How did British impressment of sailors contribute to the war of 1812?  

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pohnpei397's profile pic

pohnpei397 | College Teacher | (Level 3) Distinguished Educator

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British impressment of American sailors was one of the major causes of the War of 1812.  It helped to cause the war because it emphasized the fact that the British did not respect American sovereignty.

The British navy had traditionally impressed men off of British ships and out of British port towns.  It was a legal thing to do to British people.  When the British impressed American sailors, then, they were treating the Americans as if they were still British subjects.  This was extremely offensive to the United States as an independent country.  For this reason, impressment helped to lead the US to fight back against Britain and prove its independence in the War of 1812.

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larrygates | College Teacher | (Level 1) Educator Emeritus

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Service in the British Navy was exceptionally brutal; so much so that sailors were not allowed to leave their own ship when in home port, for fear that they would not return. When British ships docked at American ports, some did jump ship, and "press gangs" were often used when American ships were stopped at sea.

Even so, Impressment was perhaps a minor element in the War of 1812, so much so that it is not mentioned either in the formal Declaration of War cited below, or in the Treaty of Ghent of 1814 which ended the war. Other, perhaps more important elements contributed to the war more than impressment:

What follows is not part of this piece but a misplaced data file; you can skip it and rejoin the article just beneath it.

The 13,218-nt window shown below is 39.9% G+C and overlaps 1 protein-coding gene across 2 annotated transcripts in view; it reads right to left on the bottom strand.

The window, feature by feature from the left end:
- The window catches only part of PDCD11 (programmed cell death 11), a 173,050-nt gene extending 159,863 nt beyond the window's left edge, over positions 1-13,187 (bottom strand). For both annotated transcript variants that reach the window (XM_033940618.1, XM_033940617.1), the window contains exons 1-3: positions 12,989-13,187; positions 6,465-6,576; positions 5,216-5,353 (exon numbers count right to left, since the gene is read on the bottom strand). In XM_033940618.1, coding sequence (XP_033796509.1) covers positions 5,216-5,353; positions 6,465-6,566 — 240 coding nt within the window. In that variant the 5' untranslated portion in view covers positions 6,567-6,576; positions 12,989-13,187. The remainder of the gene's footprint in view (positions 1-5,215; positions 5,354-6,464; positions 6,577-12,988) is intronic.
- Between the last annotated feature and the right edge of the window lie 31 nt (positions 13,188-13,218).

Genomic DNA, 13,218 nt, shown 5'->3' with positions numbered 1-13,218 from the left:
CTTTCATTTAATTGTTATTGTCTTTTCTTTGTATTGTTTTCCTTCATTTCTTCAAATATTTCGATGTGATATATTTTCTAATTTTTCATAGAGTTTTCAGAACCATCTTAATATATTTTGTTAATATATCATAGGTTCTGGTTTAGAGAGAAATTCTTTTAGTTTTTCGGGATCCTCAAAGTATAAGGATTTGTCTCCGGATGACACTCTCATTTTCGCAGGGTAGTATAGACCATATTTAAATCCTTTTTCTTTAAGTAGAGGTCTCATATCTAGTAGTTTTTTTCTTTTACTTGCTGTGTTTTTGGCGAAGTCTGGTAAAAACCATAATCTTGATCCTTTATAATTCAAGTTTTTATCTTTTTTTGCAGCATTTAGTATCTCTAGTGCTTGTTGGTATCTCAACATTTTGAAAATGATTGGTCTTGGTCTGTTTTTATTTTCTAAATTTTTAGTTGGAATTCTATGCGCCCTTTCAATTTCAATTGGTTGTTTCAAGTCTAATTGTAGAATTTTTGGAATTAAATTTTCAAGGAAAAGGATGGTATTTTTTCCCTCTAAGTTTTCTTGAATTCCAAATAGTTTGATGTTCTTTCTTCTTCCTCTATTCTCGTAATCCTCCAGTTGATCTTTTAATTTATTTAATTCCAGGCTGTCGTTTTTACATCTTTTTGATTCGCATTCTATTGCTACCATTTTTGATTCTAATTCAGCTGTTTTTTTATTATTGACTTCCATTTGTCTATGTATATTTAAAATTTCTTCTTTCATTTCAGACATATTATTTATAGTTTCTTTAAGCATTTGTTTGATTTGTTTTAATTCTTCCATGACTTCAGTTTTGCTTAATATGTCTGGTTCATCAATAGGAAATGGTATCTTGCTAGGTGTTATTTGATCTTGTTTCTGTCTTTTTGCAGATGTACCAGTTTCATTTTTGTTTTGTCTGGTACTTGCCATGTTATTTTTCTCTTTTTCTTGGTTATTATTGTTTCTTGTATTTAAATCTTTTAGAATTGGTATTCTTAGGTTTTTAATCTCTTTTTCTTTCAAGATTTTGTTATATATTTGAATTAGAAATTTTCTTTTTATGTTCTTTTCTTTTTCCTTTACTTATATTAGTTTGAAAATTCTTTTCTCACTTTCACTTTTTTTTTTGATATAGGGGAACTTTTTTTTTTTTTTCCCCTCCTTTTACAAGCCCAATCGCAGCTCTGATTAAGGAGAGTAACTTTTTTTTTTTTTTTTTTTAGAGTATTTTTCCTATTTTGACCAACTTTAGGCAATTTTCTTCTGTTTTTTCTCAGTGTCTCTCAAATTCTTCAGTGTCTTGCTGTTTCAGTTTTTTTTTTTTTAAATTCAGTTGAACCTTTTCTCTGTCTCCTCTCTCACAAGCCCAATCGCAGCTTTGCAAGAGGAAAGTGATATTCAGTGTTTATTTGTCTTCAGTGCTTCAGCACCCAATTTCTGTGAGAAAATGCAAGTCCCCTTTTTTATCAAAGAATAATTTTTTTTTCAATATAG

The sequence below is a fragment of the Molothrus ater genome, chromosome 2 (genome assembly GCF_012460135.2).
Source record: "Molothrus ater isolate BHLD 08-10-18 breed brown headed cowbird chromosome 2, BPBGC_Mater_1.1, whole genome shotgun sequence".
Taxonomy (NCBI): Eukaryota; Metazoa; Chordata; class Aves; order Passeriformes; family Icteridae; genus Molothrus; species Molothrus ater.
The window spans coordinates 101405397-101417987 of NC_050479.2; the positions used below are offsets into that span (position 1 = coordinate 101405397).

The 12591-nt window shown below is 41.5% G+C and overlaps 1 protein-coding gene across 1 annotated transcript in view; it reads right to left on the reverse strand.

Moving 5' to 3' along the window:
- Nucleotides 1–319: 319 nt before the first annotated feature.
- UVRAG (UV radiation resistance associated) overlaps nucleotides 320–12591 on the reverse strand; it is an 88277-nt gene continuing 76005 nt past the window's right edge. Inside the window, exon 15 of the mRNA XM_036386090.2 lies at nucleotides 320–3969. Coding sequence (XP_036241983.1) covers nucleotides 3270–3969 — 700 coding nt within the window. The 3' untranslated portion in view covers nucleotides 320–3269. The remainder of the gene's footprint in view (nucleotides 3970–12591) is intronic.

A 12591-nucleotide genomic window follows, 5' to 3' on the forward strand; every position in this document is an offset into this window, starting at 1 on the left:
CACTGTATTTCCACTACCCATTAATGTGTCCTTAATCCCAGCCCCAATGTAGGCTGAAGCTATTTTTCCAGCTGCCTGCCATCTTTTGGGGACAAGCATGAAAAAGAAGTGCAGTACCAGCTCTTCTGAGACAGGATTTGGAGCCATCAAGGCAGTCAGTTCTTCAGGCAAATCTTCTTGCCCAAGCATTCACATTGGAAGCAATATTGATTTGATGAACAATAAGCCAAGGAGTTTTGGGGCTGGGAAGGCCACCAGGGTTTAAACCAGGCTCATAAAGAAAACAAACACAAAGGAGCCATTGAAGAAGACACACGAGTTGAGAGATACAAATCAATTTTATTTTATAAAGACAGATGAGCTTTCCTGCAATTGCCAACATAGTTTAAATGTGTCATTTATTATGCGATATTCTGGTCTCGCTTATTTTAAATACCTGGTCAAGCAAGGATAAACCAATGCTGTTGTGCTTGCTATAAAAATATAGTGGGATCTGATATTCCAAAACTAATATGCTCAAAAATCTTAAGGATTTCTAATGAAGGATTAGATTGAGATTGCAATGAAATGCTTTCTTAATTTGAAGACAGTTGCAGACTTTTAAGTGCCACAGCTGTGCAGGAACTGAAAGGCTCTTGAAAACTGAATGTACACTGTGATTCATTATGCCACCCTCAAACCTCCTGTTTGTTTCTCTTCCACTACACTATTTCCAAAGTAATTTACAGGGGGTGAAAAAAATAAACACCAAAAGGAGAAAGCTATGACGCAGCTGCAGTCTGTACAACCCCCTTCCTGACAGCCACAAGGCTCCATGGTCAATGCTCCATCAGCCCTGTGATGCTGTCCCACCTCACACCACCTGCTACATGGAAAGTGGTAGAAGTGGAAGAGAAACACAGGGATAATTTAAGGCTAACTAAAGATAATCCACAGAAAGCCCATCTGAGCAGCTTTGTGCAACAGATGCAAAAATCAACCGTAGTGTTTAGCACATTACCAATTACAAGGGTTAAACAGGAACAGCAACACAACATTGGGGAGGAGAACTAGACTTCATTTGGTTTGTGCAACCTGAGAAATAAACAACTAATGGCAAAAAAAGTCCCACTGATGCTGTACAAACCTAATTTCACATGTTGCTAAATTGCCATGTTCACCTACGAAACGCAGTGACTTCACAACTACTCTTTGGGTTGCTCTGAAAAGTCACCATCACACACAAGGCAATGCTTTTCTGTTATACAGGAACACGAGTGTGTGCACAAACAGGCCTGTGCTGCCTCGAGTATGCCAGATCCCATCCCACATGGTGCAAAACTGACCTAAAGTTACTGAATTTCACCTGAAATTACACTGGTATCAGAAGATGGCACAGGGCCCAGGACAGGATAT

• It was believed that the British had stirred up Indians in the Northwest and West, thus provoking them to attack American settlements.
  • The demand that American rights of neutrality be respected. In fact, Americans had hardly been neutral in the war between Britain and France; they had traded with both sides, and at one point almost went to war with France. Still, the U.S. protested neutrality, and bitterly resisted attempts by either France or Britain to stop trade with the other.
  • The hope by a number of members of Congress, including John C. Calhoun and Henry Clay, that Canada could be successfully invaded and ceded to the U.S. Senator John Randolph called them "war hawks," and commented:

We have heard but one word—like the whippoorwill, but one eternal monotonous tone: "Canada! Canada! Canada!"

Impressment therefore was a casus belli of the war, but not the primary cause, although it was probably the cause most vociferously expressed.

 

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